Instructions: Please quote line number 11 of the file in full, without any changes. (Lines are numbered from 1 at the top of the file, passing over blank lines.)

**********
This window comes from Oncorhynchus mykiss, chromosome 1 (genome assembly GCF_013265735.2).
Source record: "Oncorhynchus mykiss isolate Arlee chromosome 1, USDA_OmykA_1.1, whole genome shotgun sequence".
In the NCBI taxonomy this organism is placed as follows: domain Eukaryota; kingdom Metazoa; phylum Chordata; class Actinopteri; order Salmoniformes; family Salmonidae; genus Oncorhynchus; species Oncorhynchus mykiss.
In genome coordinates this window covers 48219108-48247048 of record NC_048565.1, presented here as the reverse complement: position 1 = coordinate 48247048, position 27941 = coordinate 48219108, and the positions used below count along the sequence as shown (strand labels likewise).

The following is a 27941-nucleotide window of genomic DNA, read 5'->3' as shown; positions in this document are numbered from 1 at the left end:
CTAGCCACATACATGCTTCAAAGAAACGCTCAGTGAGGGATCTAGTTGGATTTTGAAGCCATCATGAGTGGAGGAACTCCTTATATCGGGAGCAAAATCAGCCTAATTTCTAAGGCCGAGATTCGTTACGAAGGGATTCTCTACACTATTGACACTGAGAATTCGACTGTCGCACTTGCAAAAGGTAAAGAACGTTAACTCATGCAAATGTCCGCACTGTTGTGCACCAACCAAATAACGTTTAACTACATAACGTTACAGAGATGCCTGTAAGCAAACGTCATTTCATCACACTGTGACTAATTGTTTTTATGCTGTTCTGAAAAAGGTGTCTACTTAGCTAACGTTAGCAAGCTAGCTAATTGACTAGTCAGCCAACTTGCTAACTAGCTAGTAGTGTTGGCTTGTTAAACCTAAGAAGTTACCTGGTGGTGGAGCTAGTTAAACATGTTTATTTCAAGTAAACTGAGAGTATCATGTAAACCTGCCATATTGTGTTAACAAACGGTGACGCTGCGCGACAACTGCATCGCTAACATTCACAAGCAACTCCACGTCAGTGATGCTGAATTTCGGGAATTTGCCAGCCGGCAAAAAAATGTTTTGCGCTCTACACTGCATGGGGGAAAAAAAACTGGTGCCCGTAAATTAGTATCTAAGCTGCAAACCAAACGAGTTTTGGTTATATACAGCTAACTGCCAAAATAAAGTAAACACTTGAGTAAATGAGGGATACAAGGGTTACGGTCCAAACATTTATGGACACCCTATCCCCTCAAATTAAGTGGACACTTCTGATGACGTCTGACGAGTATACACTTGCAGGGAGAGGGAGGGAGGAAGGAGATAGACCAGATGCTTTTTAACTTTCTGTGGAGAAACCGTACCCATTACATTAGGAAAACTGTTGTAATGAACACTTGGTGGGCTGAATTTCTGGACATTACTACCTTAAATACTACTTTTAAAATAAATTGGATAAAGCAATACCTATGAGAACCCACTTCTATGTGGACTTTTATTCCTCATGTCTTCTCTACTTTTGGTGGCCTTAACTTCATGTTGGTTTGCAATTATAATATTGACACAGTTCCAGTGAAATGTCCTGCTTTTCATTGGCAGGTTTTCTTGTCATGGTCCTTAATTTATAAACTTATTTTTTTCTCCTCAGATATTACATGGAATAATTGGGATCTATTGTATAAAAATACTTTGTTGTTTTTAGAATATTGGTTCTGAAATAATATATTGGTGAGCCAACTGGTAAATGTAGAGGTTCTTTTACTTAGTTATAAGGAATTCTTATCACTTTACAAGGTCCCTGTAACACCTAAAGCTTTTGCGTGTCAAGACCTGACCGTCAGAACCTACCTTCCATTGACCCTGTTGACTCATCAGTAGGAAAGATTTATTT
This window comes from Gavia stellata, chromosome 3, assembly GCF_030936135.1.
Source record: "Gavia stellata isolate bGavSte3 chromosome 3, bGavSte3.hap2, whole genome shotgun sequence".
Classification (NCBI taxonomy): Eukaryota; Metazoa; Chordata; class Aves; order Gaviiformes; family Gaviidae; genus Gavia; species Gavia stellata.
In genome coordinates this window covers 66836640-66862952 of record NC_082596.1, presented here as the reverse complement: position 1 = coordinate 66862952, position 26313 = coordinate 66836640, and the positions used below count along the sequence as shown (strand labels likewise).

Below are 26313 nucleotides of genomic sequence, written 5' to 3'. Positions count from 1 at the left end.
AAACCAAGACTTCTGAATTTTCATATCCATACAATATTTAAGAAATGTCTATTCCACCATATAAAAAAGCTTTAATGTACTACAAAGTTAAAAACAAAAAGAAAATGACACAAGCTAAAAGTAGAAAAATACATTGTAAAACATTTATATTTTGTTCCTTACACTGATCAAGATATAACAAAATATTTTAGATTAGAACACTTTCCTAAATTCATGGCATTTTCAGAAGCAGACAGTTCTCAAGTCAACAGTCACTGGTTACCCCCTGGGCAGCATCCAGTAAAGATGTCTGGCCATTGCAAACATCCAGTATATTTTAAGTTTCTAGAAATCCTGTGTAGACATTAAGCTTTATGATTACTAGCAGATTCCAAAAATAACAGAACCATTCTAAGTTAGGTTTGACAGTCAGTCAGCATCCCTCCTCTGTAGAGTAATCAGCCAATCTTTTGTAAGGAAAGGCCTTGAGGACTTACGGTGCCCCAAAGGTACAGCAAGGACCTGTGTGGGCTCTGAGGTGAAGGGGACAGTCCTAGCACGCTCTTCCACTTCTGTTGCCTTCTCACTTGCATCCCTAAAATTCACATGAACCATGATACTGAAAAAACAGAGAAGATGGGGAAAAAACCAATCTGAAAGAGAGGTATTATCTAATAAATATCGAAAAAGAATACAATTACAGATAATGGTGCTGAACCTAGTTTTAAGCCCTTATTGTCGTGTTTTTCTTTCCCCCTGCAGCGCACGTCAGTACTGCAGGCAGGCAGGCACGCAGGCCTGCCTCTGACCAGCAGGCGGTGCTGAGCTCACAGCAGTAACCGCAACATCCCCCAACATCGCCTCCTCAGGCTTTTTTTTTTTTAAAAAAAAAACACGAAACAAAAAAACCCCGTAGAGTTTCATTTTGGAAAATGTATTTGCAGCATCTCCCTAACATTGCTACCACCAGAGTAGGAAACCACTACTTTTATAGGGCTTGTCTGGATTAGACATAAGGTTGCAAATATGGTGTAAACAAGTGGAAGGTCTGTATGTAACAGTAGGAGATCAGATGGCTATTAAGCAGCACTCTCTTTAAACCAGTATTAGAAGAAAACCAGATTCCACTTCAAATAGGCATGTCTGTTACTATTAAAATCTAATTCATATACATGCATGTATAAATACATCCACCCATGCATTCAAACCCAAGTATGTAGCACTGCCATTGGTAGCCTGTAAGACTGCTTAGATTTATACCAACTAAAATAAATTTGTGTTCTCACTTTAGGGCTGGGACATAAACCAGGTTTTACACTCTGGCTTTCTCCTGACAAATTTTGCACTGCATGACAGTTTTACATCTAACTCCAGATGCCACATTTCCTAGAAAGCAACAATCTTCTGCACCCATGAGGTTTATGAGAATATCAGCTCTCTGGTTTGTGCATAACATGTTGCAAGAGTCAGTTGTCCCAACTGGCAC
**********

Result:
Below are 26313 nucleotides of genomic sequence, written 5' to 3'. Positions count from 1 at the left end.